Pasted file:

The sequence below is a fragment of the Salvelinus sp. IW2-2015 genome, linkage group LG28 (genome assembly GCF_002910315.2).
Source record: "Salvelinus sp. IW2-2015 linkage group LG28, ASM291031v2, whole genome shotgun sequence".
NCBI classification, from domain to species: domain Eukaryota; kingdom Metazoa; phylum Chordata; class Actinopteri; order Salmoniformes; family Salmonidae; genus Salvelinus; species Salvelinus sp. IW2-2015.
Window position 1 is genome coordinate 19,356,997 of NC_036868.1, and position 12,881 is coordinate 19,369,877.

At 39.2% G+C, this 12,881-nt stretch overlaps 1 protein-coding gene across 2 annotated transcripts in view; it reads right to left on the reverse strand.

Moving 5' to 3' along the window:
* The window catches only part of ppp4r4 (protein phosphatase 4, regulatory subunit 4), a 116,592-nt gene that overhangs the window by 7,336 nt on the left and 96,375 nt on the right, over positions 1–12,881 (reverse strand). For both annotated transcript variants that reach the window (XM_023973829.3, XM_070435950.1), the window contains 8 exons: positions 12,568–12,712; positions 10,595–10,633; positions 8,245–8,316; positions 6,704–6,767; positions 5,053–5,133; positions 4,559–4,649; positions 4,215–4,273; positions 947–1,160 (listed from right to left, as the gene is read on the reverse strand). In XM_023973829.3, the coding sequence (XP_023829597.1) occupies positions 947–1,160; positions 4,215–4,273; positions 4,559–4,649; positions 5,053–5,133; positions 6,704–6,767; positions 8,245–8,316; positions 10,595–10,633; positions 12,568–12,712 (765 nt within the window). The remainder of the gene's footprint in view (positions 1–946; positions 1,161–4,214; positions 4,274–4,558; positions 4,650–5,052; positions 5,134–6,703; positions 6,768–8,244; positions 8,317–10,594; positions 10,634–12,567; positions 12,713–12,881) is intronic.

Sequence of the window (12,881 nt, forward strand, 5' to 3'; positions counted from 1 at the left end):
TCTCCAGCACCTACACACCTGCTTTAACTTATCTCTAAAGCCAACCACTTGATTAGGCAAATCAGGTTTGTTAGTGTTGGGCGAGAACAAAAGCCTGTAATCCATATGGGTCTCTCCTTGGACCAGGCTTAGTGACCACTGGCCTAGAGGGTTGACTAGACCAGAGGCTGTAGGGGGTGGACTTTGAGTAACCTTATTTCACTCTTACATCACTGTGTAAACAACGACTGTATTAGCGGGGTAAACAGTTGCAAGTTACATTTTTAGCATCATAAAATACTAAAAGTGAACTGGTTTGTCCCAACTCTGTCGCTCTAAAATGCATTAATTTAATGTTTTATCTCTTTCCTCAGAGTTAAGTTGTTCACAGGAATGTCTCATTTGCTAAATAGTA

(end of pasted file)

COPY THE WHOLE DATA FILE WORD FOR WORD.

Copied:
The sequence below is a fragment of the Salvelinus sp. IW2-2015 genome, linkage group LG28 (genome assembly GCF_002910315.2).
Source record: "Salvelinus sp. IW2-2015 linkage group LG28, ASM291031v2, whole genome shotgun sequence".
NCBI classification, from domain to species: domain Eukaryota; kingdom Metazoa; phylum Chordata; class Actinopteri; order Salmoniformes; family Salmonidae; genus Salvelinus; species Salvelinus sp. IW2-2015.
Window position 1 is genome coordinate 19,356,997 of NC_036868.1, and position 12,881 is coordinate 19,369,877.

At 39.2% G+C, this 12,881-nt stretch overlaps 1 protein-coding gene across 2 annotated transcripts in view; it reads right to left on the reverse strand.

Moving 5' to 3' along the window:
* The window catches only part of ppp4r4 (protein phosphatase 4, regulatory subunit 4), a 116,592-nt gene that overhangs the window by 7,336 nt on the left and 96,375 nt on the right, over positions 1–12,881 (reverse strand). For both annotated transcript variants that reach the window (XM_023973829.3, XM_070435950.1), the window contains 8 exons: positions 12,568–12,712; positions 10,595–10,633; positions 8,245–8,316; positions 6,704–6,767; positions 5,053–5,133; positions 4,559–4,649; positions 4,215–4,273; positions 947–1,160 (listed from right to left, as the gene is read on the reverse strand). In XM_023973829.3, the coding sequence (XP_023829597.1) occupies positions 947–1,160; positions 4,215–4,273; positions 4,559–4,649; positions 5,053–5,133; positions 6,704–6,767; positions 8,245–8,316; positions 10,595–10,633; positions 12,568–12,712 (765 nt within the window). The remainder of the gene's footprint in view (positions 1–946; positions 1,161–4,214; positions 4,274–4,558; positions 4,650–5,052; positions 5,134–6,703; positions 6,768–8,244; positions 8,317–10,594; positions 10,634–12,567; positions 12,713–12,881) is intronic.

Sequence of the window (12,881 nt, forward strand, 5' to 3'; positions counted from 1 at the left end):
TCTCCAGCACCTACACACCTGCTTTAACTTATCTCTAAAGCCAACCACTTGATTAGGCAAATCAGGTTTGTTAGTGTTGGGCGAGAACAAAAGCCTGTAATCCATATGGGTCTCTCCTTGGACCAGGCTTAGTGACCACTGGCCTAGAGGGTTGACTAGACCAGAGGCTGTAGGGGGTGGACTTTGAGTAACCTTATTTCACTCTTACATCACTGTGTAAACAACGACTGTATTAGCGGGGTAAACAGTTGCAAGTTACATTTTTAGCATCATAAAATACTAAAAGTGAACTGGTTTGTCCCAACTCTGTCGCTCTAAAATGCATTAATTTAATGTTTTATCTCTTTCCTCAGAGTTAAGTTGTTCACAGGAATGTCTCATTTGCTAAATAGTA